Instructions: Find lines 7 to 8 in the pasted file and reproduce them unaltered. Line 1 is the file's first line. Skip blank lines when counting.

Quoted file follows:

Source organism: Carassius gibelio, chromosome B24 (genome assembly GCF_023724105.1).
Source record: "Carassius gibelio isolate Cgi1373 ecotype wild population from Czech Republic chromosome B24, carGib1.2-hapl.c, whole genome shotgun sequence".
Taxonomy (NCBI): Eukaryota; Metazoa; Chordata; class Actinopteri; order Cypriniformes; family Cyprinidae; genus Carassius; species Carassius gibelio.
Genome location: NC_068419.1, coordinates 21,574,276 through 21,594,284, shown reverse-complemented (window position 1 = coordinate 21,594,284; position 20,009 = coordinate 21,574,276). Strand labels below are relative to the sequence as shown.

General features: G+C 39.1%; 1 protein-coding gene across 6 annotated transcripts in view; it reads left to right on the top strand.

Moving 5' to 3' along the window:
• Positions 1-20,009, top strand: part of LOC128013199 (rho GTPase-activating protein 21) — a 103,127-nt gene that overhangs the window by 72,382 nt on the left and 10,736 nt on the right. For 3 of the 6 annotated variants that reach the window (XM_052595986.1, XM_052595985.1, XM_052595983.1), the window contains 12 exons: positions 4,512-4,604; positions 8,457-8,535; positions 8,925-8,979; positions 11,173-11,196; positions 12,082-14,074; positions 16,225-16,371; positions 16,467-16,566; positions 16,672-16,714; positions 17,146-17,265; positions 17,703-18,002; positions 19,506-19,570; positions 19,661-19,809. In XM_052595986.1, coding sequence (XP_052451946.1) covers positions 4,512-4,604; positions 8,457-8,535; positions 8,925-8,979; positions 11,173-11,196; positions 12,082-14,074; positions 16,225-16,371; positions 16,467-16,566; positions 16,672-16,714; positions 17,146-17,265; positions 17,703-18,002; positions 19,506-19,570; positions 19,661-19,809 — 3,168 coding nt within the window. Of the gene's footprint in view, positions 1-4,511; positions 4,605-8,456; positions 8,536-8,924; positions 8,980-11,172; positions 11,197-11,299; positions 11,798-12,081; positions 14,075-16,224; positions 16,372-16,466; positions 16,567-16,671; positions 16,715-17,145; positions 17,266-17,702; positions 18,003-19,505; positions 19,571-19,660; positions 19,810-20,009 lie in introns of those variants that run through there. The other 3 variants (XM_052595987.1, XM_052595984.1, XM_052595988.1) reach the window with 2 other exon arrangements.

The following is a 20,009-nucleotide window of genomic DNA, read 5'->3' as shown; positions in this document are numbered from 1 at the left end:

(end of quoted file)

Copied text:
• Positions 1-20,009, top strand: part of LOC128013199 (rho GTPase-activating protein 21) — a 103,127-nt gene that overhangs the window by 72,382 nt on the left and 10,736 nt on the right. For 3 of the 6 annotated variants that reach the window (XM_052595986.1, XM_052595985.1, XM_052595983.1), the window contains 12 exons: positions 4,512-4,604; positions 8,457-8,535; positions 8,925-8,979; positions 11,173-11,196; positions 12,082-14,074; positions 16,225-16,371; positions 16,467-16,566; positions 16,672-16,714; positions 17,146-17,265; positions 17,703-18,002; positions 19,506-19,570; positions 19,661-19,809. In XM_052595986.1, coding sequence (XP_052451946.1) covers positions 4,512-4,604; positions 8,457-8,535; positions 8,925-8,979; positions 11,173-11,196; positions 12,082-14,074; positions 16,225-16,371; positions 16,467-16,566; positions 16,672-16,714; positions 17,146-17,265; positions 17,703-18,002; positions 19,506-19,570; positions 19,661-19,809 — 3,168 coding nt within the window. Of the gene's footprint in view, positions 1-4,511; positions 4,605-8,456; positions 8,536-8,924; positions 8,980-11,172; positions 11,197-11,299; positions 11,798-12,081; positions 14,075-16,224; positions 16,372-16,466; positions 16,567-16,671; positions 16,715-17,145; positions 17,266-17,702; positions 18,003-19,505; positions 19,571-19,660; positions 19,810-20,009 lie in introns of those variants that run through there. The other 3 variants (XM_052595987.1, XM_052595984.1, XM_052595988.1) reach the window with 2 other exon arrangements.

The following is a 20,009-nucleotide window of genomic DNA, read 5'->3' as shown; positions in this document are numbered from 1 at the left end: